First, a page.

_____ black _____ dark blue _____ orange
_____ white _____ teal blue _____ lavender
_____ red _____ yellow
- After you have estimated the amount of tiles you will need of each color, choose one member of the group to take their paper with the numbers listed and go to the table to count tiles out and put into 1 ziplock.
- Next, use your rough draft to arrange tiles.
- Create border (1-2) colors first.
- Then, create center design (3-4) colors.
- Put contact paper with tiles inside clear tray.
- Fold back ½ sheet of contact paper circle, fold over, arrange border tiles on half sheet, Remove rest of contact paper, place the rest of the border tiles on second half of contact paper. Save paper back of contact paper to press down and even out after placing tiles.
- Don’t forget to use a pencil to measure the distance between tiles (you should be able to fit a pencil between tiles).
- Carefully remove contact paper with mosaics from plastic tray and set aside.
- Mix cement in clear tray, 8 cups of cement to 1 cup of water, start with ½ a cup, then add gradually/not all at one time, may not need whole cup of water, stir until mixed evenly
- When cement starts to thicken smooth it out on top
- Use your pencil to estimate the center of the circle, push pencil down in center
- Begin transferring tiles to top of cement, do not press them into the tile until all of your border and design are complete
- After all tiles are transferred and you are happy with how it looks, use the eraser on your pencil to push tiles down gently, slowly a little bit at a time
- If it starts getting dried out, spoon a little bit of water onto the top and smooth out
- If it gets too wet, you can use a paper towel to soak up excess water
Rubric: Total 20 points
_____ 5 following directions of procedure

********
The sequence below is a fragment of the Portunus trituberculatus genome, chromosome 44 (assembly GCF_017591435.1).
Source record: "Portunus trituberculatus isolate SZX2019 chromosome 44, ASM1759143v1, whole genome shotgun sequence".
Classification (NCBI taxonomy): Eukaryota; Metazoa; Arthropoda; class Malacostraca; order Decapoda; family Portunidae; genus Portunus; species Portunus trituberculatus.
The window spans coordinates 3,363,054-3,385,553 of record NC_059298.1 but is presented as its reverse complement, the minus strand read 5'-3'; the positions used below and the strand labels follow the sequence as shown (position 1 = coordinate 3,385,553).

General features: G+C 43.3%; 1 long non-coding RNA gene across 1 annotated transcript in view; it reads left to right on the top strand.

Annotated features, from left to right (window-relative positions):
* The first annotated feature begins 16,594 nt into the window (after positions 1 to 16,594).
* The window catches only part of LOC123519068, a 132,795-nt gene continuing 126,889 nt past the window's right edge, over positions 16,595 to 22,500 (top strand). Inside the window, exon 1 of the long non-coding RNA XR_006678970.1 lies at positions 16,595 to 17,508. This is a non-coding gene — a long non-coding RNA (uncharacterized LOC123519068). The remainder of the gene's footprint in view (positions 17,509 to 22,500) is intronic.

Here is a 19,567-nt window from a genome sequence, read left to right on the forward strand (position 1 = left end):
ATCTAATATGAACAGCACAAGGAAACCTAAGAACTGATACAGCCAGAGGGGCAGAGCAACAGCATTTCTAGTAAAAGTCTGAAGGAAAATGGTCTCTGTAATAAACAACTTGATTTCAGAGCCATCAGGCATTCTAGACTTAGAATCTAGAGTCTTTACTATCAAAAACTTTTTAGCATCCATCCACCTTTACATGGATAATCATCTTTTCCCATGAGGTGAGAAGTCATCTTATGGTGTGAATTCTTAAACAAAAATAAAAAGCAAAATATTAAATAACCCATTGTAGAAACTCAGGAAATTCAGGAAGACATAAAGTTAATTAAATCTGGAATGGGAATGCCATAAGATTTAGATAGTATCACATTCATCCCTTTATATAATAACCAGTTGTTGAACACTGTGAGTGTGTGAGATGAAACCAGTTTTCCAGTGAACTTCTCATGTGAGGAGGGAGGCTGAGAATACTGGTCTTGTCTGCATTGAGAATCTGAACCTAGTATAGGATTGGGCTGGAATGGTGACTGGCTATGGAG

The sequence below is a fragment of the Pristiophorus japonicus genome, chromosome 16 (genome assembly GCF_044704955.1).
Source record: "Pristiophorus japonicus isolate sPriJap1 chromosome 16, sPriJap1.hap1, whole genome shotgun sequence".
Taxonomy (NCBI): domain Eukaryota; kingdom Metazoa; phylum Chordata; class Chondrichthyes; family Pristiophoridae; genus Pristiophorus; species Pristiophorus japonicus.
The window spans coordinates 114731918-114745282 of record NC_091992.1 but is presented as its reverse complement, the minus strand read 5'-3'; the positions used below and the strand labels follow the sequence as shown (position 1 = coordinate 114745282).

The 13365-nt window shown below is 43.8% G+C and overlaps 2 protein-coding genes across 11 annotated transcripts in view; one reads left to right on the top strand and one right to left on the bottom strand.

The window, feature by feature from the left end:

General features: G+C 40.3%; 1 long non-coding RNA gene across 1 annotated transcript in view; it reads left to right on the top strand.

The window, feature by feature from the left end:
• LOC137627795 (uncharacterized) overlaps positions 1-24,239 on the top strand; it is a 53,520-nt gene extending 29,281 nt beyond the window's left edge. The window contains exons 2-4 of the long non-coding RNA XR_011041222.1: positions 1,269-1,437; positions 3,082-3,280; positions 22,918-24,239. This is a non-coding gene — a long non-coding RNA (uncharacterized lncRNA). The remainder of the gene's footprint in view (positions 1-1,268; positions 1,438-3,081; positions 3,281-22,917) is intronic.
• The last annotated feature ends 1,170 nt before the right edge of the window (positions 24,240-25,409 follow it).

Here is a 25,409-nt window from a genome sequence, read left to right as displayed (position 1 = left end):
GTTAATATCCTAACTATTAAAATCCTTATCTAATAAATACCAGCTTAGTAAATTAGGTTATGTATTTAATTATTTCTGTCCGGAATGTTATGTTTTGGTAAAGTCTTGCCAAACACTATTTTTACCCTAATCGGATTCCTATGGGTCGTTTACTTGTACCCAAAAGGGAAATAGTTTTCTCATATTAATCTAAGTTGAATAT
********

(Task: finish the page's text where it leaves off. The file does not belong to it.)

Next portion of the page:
_____ 5 arrangement of tiles
_____ 5 group participation
_____ 5 safety in the lab/lab sheet completion/circle map
This Learning Lab from the National Museum of African American History and Culture (NMAAHC) will explore the connection between visual art and history.
When studying history, it is important to remember that all historical sources do not look the same. Visual art, being an active response to a stimulus, serves as a mirror to the contemporary landscape. Art engages in a conversation with history while acting as a visual expression of contemporary thoughts and ideas.
Through the visual art piece Ethiopia by Meta Vaux Warrick Fuller (1921), students will learn more about the events and cultural context of the 1920s in America, including the Harlem Renaissance. Fuller's piece reflects the racial politics of the period, especially African Americans' quest for self identity. Ethiopia serves as a symbol of African Americans' identity exploration post-World War II and in the midst of the Pan-African movement.
The questions, prompts, and information provided in this Learning Lab will help students hone their skills in visual literacy competency. Students can use this Learning Lab collection to help sharpen their historical thinking skills and expand their conceptions of historical sources.
The guiding questions of this Learning Lab are
- What is visual art’s connection to historical events? Why is it important that we recognize these connections?
- How do contemporary events shape artists’ responses in their art making?
- What does studying art add to our understanding of historical events and time periods?
The goals of this Learning Lab are
- Bridge the gap in understanding between art analysis and historical analysis
- Explore the inherent ties between art pieces and their surrounding historical context
- Introduce the foundations of formal art analysis and develop close looking skills for visual art pieces
If you are new to Learning Lab, visit https://learninglab.si.edu/help/getting-started to learn how to get started!